LSTM model for multistep univariate Time series forecasting

I have scenario where i have time series data (1 per day) for past 365 days. And I need to make a prediction for next 365 days. Is this possible using LSTM or any other ML models. I have been through some articles where we are predicting for the next few time steps (t+1,t+2,t+3) but not sure if i can predict the next 365 time steps. Any help on the approach for this will be appreciated. Thanks Atul PS: Please also suggest if there are any other methods like ARIMA etc

• any help guys ? – Atul Oct 8 '19 at 4:49
• ARIMA just uses memory . Often daily and monthly dummies and holiday indicators should be included. Look at stats.stackexchange.com/questions/313810/… and post your data with country info and starting date. – IrishStat Oct 14 '19 at 9:59
• sorry about the delay in my response. I was out due to a personal emergency. i do have data for weekends and holidays. Please let me know how i can share data. Thanks – Atul Dec 22 '19 at 6:20
• please email it to me , see my profile – IrishStat Dec 22 '19 at 14:21

You asked "Please also suggest if there are any other methods like ARIMA etc" , I answer here .....

I took your 366 daily values starting Sept 24 , 2018 . Your LSTM is a "crunch approach" much like arima not yielding the source of the variation where daily data often has anthropomorphic effects due to the rhythm of life such as day-of-the-week , month-of-the-year , holiday effects , monthly effects et al.

You stated that you were concerned with maximum usage being exceeded. Max usage ALTHOUGH A HUMAN INTEREST is not a precise enough statistical objective … What you need to do is to specify a critical value and then ask what is the date that value will be exceeded at a particular confidence level. For example with 95% confidence when can I expect to exceed 2150. Restated what is the probability of exceeding 2150 on October 1st , 2019 or any other day in the next x days ?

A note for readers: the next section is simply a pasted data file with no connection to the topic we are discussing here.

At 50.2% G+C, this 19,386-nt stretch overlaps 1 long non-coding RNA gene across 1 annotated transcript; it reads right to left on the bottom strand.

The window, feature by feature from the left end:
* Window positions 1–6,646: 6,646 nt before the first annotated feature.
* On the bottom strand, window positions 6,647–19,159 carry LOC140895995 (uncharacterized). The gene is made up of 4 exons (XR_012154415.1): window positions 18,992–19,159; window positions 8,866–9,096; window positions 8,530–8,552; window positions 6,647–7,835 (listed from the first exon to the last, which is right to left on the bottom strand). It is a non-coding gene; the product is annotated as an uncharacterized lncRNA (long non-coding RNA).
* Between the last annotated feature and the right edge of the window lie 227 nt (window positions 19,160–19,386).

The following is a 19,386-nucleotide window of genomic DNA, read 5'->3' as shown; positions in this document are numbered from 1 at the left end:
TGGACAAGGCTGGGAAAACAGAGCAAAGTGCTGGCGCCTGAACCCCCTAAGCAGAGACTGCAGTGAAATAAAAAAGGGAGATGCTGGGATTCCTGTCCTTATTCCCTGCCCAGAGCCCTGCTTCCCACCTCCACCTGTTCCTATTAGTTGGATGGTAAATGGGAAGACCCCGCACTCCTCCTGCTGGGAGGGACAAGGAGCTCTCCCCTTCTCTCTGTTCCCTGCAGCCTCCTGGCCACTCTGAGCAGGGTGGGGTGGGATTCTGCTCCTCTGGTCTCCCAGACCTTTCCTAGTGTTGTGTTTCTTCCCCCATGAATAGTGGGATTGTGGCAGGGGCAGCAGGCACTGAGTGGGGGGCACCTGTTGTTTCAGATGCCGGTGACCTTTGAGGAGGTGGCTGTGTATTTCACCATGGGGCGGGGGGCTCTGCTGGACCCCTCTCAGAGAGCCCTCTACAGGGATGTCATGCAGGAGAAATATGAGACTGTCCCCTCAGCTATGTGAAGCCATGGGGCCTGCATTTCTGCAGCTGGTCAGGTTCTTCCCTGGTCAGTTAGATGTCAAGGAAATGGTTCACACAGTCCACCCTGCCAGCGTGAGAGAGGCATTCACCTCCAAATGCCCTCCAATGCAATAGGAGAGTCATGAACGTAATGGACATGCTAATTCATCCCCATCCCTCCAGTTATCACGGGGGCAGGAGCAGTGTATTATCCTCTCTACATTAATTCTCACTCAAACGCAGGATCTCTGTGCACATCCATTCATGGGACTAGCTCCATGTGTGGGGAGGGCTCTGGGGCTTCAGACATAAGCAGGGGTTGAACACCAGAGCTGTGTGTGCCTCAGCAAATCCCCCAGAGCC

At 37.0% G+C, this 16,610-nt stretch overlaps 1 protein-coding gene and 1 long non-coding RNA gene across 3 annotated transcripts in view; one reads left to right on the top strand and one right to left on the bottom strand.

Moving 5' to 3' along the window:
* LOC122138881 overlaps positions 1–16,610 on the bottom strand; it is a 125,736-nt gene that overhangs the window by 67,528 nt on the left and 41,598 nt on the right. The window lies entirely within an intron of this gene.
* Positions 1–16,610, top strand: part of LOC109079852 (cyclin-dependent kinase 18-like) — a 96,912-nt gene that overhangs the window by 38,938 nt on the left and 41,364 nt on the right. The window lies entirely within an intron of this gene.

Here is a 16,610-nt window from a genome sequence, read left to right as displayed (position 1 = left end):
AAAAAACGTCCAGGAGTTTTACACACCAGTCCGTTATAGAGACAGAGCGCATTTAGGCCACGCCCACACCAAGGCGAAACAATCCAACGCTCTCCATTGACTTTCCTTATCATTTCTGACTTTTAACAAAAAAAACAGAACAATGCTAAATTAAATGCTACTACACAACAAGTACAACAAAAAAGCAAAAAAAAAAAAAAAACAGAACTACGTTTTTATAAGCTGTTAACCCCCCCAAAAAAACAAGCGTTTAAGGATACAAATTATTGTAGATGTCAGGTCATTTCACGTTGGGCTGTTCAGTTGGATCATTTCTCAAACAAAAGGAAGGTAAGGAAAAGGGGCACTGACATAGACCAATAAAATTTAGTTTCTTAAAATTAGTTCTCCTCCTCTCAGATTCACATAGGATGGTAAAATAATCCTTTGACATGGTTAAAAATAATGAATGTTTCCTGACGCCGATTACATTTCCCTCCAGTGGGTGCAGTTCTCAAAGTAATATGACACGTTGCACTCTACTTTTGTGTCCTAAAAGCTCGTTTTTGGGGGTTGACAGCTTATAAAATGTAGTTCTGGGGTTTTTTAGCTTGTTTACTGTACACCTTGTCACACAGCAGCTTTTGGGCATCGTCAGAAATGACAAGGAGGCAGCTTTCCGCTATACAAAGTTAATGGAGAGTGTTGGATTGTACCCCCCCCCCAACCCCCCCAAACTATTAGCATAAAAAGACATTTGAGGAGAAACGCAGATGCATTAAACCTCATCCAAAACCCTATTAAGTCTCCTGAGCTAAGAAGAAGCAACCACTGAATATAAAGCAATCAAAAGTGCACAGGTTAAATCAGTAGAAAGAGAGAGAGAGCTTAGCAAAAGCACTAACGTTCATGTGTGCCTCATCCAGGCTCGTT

Your data suggests very strong calendar effects with numerous anomalies/pulses with this being a partial listing of the model found model ...

An overview of the Actual/Fit and Forecast is here with forecasts for the 149 days .

The residuals from this useful model seem to be random reflecting model sufficiency which is supported by the acf of the residuals

The forecasts for the next 149 days are here with monte-carlo (simulated via bootstrapping ) limits that include the possibility of FUTURE ANOMALIES .

the simulated forecasts for period 1 ahead are here and period 7 (OCTOBER 1 2019) are here

There are many detectable/assignable causes to "explain" your time series ...Partitioning the forecast is the objective ...

For each period in the future one can examine the maximum of the 1,000 simulations performed if one so desired. Day 1 ahead has a maximum of 1925.8 while day 7 has a maximum of 1569.4.

Hope this approach helps you and others as to what can be done with SARIMAX models where the X's are the suggested miscellaneous daily effects and the I's are the unknown but identifiable dummy effects that should be investigated to better understand the data.

For example there is no discernable "trend effect over time" other than a constant however there are 3 daily effects and 5 monthly effects effects . Once you have adjusted for these effects and holiday effects and unusual values ( 24 of them ) there is no discernable autocorrelation.

One comment about the effect of Holidays in India ... There are about 60 plus holidays and it would be necessary to suggest which ones might be appropriate for the data being analyzed and to provide a calendar of those historical and future events what can be used for statistically significant holidays ( lead and lags identified ). If you wish I can do this but you would have to provide some specifics in a csv file format.

The OP has shared his "worrisome LSTM model daily forecasts recursively quickly converging to a constant. " . "The issue is that the model is using predictions as input to make new predictions. And after some predictions it is flattening out." says the OP.

In my opinion , this "autoregressive/autoprojective process" is the result of simply just using memory as the predictor rather than identifiable "features" which can have non-zero expectations in the future due to day-of-the-week , day-of-the-month , week-of-the-month , month-of the year and possible level/step shifts and local time trends AND holiday effects.

Forecasts without prediction limits is like "dinner without food" . To assess the probailoity of exceeding some critical avlue at some point in the future , one need to have reliably computed prediction intervals that are not necessarily based upon distributional assumptions.

• Thanks David. I will go through and get back – Atul Dec 24 '19 at 11:44